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55 of 60 people found the following review helpful
VINE VOICEon February 4, 2005
Pappano led an achingly beautiful performance with excellent work from the

orchestra and chorus. I find this to be one of Verdi's most unusual

scores - at times the music is so far different than nearly anything else he

wrote; simultaneously sounding traditional yet remarkably modern. Pappano

brought out all of these elements and his pacing was beautiful, never once

feeling either dragged out or rushed.

I've had ups and downs in my listening experiences with Roberto Alagna, but

here, vocally and dramatically he perfectly captured every nuance, every

strength and every heartbreaking weakness of this character reminding me

throughout of Hamlet. He was in astonishingly beautiful voice, his tone

ringing and with a remarkable sheen. His ability to shade the voice in a

variety colors and dynamics made this an uniquely individual portrayal.

The production is quite simple and effective, placing the emphasis on the

story telling and the music (in my opinion, that's as it should be).

I'm not certain how much rehearsal went into this production by Luc Bondy,

but there was not a false moment throughout this opera's considerable

length. Every detail, every movement flows with a rare and natural ease.

In Gilles Aillaud's sets, Moidele Bickel's costumes and Vincio Cheli's

beautiful lighting, every frame looks like a Murillo or El Greco masterpiece

come to life. Two particularly arresting images stand out in the St. Just

scene; the first, just before the the entrance of Philip and Elisabeth -

Carlos accepts Posa's request to return with him to Flanders, as Carlos

kneels, Posa rests his head Carlos's shoulder. The second such moment

follows the King and Queen's procession; Carlos extends his right arm out

towards the now offstage couple as Posa grabs his other arm preventing his

friend from following; creating a canvas of tortured angles: all arms,

necks, heads, legs, backs, walls and shadows - all transformed into a tragic

study of pain and rejected comfort.

The Fontainebleau scene is remarkable. In this barren forest of white trees

Carlos and Elisabeth in their deep crimson costumes become as a single heart

beating in a forest of death. Karita Mattila brings a certain dramatic

quality that I've not encountered before in this role - at first coltish,

almost tom-boyish, when Carlos lights the fire in the woods. Then, as he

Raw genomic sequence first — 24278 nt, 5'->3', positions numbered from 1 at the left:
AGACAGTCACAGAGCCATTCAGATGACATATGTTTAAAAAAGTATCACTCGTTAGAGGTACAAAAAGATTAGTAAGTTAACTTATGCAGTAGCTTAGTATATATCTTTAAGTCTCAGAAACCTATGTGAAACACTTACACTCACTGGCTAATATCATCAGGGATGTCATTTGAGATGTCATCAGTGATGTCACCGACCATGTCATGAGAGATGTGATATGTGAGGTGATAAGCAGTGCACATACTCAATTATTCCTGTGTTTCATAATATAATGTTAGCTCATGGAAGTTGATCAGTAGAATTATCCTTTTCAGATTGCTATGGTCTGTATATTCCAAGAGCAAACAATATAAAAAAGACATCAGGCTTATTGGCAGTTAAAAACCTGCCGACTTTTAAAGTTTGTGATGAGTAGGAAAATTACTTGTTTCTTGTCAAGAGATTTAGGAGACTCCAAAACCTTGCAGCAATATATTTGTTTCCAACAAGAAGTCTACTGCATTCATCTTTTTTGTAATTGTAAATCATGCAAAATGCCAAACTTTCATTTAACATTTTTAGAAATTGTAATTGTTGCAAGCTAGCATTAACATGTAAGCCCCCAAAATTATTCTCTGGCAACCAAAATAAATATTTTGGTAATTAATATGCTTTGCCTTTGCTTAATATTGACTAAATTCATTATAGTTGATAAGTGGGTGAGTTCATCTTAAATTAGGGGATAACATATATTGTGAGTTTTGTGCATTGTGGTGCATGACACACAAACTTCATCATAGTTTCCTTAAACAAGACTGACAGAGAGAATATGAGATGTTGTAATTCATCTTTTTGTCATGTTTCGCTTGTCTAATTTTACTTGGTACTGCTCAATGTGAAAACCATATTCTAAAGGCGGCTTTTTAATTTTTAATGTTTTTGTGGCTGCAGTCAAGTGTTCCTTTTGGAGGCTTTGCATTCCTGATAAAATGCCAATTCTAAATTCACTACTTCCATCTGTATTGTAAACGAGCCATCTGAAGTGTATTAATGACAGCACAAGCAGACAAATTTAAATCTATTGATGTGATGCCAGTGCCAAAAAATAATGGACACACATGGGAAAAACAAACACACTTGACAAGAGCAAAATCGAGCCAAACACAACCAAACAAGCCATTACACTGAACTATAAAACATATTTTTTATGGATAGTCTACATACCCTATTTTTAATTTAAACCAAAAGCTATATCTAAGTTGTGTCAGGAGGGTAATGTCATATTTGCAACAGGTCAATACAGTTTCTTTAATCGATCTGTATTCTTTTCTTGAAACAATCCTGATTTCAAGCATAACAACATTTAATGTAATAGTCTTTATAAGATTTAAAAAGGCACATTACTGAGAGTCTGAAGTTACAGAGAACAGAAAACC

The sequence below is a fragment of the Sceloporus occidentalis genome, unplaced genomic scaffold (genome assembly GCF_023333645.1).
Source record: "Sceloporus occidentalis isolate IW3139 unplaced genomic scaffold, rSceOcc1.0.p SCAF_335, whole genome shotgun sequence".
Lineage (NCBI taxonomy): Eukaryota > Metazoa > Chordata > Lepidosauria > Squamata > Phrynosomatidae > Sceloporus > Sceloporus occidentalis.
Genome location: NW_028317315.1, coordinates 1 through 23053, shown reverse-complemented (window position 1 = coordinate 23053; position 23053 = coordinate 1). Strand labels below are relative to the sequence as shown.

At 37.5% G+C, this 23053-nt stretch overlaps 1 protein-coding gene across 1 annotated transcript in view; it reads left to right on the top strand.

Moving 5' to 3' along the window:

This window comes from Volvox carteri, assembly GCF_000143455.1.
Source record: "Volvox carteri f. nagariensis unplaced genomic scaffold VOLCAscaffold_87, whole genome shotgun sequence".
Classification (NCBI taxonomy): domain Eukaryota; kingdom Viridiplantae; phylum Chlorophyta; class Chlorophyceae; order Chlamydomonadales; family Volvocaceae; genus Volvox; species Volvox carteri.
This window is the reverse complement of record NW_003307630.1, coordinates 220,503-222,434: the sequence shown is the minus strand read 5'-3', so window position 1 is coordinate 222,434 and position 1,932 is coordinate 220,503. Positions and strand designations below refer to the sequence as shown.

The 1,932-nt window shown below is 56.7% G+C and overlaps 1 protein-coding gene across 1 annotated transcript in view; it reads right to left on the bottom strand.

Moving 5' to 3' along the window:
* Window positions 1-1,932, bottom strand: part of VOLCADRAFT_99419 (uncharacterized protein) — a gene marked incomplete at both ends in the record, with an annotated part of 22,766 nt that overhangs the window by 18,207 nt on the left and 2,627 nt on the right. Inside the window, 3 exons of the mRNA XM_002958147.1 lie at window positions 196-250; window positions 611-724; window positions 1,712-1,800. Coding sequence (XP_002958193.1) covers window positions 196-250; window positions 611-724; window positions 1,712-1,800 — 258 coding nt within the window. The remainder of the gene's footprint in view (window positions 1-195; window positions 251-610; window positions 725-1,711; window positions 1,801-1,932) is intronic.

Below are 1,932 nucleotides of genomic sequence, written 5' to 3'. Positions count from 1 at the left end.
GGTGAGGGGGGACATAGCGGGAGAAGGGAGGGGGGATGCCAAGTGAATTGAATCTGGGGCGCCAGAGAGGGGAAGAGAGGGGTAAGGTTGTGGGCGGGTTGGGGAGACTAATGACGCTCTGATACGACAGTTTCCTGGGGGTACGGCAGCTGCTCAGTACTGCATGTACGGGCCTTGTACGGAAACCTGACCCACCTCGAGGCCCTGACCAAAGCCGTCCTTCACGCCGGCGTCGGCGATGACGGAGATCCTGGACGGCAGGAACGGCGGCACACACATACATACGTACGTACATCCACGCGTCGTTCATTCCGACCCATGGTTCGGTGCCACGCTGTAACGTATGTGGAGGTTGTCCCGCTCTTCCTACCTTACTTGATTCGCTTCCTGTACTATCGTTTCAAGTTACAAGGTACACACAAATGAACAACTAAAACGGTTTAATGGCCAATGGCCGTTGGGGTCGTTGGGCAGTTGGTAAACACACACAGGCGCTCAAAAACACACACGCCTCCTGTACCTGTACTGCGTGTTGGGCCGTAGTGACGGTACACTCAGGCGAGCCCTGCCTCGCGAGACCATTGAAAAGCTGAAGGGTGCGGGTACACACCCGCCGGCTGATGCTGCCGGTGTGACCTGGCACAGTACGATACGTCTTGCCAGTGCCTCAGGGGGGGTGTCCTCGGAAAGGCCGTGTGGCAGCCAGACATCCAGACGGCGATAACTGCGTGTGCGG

mentions that she will marry the son of Philip, she becomes girlish,

nervous. In just these few moments she's already established a bewitching

character. In the manner of a true princess, this Elisabeth appears to be

slightly vague about herself, but it is clear she is smitten and flirts with

Carlos. Her outward strength, however, is just that - a facade - for too

soon it becomes obvious that this is a girl raised at court who knows full

well that she is but a pawn and will play the part she's given. At the

horrible news that she is to marry Philip instead of Carlos , they are both

crushed as the chorus, in ghostly white, enters singing her praises. As

they lift her into the air and place her on a white horse to be led away,

she knows she is not only leaving behind home but any dream of happiness.

All turn their backs to Carlos who alone falls onto a rock, destroyed

"Destiny has shattered my dreams." Having seen this scene so beautifully

staged, I simply can't imagine its being left out of any production again.

Throughout this production the electricity between all of the characters is

stunning, and the physicality of the scene between Carlos and Elisabeth

outside of the convent takes on a desperate violent quality that is, to say

the least, startling.

As Rodrigue, Thomas Hampson gives what has to be one of his best

performances. Combining humility, loyalty, compassion, pride and a sense of

justice, his Posa is remarkably complex, and by far one of the most

interesting good guys in all of Verdi. The voice is never big, but rich,

well controlled and his sense of phrasing and attention to detail nothing

short of remarkable. He also has a wicked good trill. At times, especially

in his big scene with Philip, Hampson's voice seems to take on a tenorial

quality - a remarkably lyrical Rodrigue, but with a sure sense of strength

of purpose.

And, ah that Philip. Mr. Van Dam is a marvel; firm of tone, every word

distinct and filled with meaning. The role, while at times a little low

lying for him, fits like a glove. I have always want to hate Philip, but in

this production he seems more pathetic, more a pawn of the Inquisitor, than

I've experienced before. Van Dam pulls off this vulnerability without once